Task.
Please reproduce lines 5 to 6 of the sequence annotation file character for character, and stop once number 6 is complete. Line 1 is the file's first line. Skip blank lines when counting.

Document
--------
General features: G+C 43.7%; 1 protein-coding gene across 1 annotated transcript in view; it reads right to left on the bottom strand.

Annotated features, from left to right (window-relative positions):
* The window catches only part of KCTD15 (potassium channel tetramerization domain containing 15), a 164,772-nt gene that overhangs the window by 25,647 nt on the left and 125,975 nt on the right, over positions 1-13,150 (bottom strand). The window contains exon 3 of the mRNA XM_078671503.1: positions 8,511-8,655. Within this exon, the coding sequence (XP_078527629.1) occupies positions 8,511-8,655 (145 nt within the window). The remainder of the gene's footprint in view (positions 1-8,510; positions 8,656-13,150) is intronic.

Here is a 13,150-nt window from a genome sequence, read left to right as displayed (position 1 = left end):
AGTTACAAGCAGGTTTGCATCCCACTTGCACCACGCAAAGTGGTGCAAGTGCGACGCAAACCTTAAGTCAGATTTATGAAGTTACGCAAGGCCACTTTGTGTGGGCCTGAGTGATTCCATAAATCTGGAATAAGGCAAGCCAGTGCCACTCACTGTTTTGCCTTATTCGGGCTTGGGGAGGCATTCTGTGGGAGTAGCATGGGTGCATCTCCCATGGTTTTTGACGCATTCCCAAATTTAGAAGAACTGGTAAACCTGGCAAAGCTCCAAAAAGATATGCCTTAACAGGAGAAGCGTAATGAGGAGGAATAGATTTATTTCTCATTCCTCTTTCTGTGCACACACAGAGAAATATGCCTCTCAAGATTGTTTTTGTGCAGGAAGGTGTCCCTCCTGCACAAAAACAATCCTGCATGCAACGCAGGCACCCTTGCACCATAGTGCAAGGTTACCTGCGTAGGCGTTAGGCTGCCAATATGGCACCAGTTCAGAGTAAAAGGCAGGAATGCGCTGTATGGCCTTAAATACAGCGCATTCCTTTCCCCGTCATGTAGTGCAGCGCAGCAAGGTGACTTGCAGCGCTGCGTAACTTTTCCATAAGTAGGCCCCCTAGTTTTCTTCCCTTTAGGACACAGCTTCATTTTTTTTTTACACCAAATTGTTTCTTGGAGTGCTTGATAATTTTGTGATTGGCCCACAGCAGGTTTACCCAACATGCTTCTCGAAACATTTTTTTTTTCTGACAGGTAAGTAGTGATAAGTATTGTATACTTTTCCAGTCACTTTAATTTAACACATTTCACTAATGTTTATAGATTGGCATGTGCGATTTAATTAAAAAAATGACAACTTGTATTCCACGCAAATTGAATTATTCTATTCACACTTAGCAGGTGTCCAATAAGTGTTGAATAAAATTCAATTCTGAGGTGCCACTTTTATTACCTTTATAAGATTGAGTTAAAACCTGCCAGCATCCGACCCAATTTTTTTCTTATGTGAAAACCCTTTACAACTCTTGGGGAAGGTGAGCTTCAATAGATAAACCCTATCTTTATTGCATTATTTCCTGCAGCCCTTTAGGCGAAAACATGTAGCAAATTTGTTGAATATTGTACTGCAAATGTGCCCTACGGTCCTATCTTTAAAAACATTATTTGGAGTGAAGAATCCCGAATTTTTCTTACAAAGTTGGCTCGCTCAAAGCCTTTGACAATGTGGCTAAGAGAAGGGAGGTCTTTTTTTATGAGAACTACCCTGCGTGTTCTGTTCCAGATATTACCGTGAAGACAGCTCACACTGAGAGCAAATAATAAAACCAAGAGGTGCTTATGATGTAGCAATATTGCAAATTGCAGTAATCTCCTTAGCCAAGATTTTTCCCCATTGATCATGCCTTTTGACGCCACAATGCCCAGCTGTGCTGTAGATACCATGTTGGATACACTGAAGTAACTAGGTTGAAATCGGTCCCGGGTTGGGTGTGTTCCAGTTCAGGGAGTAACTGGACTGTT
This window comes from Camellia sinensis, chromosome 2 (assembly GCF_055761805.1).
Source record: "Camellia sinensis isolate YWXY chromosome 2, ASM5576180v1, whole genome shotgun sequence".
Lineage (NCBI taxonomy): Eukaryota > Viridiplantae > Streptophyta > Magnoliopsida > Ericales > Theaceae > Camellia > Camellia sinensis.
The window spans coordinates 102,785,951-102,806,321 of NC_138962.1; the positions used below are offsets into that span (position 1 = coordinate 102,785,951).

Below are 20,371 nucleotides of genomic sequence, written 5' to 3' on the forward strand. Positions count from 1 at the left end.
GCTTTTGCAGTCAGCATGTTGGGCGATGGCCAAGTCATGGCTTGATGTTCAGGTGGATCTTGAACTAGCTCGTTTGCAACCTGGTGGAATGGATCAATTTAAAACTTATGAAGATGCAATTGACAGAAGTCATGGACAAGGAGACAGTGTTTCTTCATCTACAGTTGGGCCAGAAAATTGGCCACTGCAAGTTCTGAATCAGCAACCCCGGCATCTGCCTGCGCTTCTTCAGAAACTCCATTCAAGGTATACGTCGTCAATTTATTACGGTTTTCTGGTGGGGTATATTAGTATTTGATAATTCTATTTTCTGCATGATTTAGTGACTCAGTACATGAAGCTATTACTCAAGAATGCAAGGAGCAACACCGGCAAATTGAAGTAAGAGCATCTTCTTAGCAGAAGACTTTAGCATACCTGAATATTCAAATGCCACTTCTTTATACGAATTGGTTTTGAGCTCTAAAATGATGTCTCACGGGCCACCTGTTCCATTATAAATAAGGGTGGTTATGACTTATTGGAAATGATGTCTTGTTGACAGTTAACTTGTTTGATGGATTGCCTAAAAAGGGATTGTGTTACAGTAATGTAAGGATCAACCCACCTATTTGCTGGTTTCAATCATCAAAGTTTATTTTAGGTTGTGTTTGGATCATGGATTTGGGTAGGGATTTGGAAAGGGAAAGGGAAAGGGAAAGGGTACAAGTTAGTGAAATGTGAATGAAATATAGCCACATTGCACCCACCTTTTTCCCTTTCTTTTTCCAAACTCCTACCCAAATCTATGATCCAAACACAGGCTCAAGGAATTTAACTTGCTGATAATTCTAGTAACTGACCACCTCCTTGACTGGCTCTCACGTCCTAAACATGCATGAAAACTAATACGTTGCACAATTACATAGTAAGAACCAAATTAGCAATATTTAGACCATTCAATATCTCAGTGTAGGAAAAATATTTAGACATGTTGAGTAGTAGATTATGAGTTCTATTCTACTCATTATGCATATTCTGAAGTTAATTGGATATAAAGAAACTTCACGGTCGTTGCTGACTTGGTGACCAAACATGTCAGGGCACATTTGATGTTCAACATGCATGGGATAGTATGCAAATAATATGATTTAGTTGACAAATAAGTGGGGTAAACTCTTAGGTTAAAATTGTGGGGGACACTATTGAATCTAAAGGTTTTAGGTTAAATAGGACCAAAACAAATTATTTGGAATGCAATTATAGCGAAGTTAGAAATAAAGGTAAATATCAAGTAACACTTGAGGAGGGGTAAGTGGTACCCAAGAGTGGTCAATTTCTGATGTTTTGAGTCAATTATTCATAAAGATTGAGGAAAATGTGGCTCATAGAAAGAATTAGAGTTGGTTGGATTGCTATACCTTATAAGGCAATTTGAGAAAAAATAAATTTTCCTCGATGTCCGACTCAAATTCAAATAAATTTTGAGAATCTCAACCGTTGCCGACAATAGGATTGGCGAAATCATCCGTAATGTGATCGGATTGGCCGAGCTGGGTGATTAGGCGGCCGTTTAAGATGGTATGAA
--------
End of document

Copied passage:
AGTTACAAGCAGGTTTGCATCCCACTTGCACCACGCAAAGTGGTGCAAGTGCGACGCAAACCTTAAGTCAGATTTATGAAGTTACGCAAGGCCACTTTGTGTGGGCCTGAGTGATTCCATAAATCTGGAATAAGGCAAGCCAGTGCCACTCACTGTTTTGCCTTATTCGGGCTTGGGGAGGCATTCTGTGGGAGTAGCATGGGTGCATCTCCCATGGTTTTTGACGCATTCCCAAATTTAGAAGAACTGGTAAACCTGGCAAAGCTCCAAAAAGATATGCCTTAACAGGAGAAGCGTAATGAGGAGGAATAGATTTATTTCTCATTCCTCTTTCTGTGCACACACAGAGAAATATGCCTCTCAAGATTGTTTTTGTGCAGGAAGGTGTCCCTCCTGCACAAAAACAATCCTGCATGCAACGCAGGCACCCTTGCACCATAGTGCAAGGTTACCTGCGTAGGCGTTAGGCTGCCAATATGGCACCAGTTCAGAGTAAAAGGCAGGAATGCGCTGTATGGCCTTAAATACAGCGCATTCCTTTCCCCGTCATGTAGTGCAGCGCAGCAAGGTGACTTGCAGCGCTGCGTAACTTTTCCATAAGTAGGCCCCCTAGTTTTCTTCCCTTTAGGACACAGCTTCATTTTTTTTTTACACCAAATTGTTTCTTGGAGTGCTTGATAATTTTGTGATTGGCCCACAGCAGGTTTACCCAACATGCTTCTCGAAACATTTTTTTTTTCTGACAGGTAAGTAGTGATAAGTATTGTATACTTTTCCAGTCACTTTAATTTAACACATTTCACTAATGTTTATAGATTGGCATGTGCGATTTAATTAAAAAAATGACAACTTGTATTCCACGCAAATTGAATTATTCTATTCACACTTAGCAGGTGTCCAATAAGTGTTGAATAAAATTCAATTCTGAGGTGCCACTTTTATTACCTTTATAAGATTGAGTTAAAACCTGCCAGCATCCGACCCAATTTTTTTCTTATGTGAAAACCCTTTACAACTCTTGGGGAAGGTGAGCTTCAATAGATAAACCCTATCTTTATTGCATTATTTCCTGCAGCCCTTTAGGCGAAAACATGTAGCAAATTTGTTGAATATTGTACTGCAAATGTGCCCTACGGTCCTATCTTTAAAAACATTATTTGGAGTGAAGAATCCCGAATTTTTCTTACAAAGTTGGCTCGCTCAAAGCCTTTGACAATGTGGCTAAGAGAAGGGAGGTCTTTTTTTATGAGAACTACCCTGCGTGTTCTGTTCCAGATATTACCGTGAAGACAGCTCACACTGAGAGCAAATAATAAAACCAAGAGGTGCTTATGATGTAGCAATATTGCAAATTGCAGTAATCTCCTTAGCCAAGATTTTTCCCCATTGATCATGCCTTTTGACGCCACAATGCCCAGCTGTGCTGTAGATACCATGTTGGATACACTGAAGTAACTAGGTTGAAATCGGTCCCGGGTTGGGTGTGTTCCAGTTCAGGGAGTAACTGGACTGTT
This window comes from Camellia sinensis, chromosome 2 (assembly GCF_055761805.1).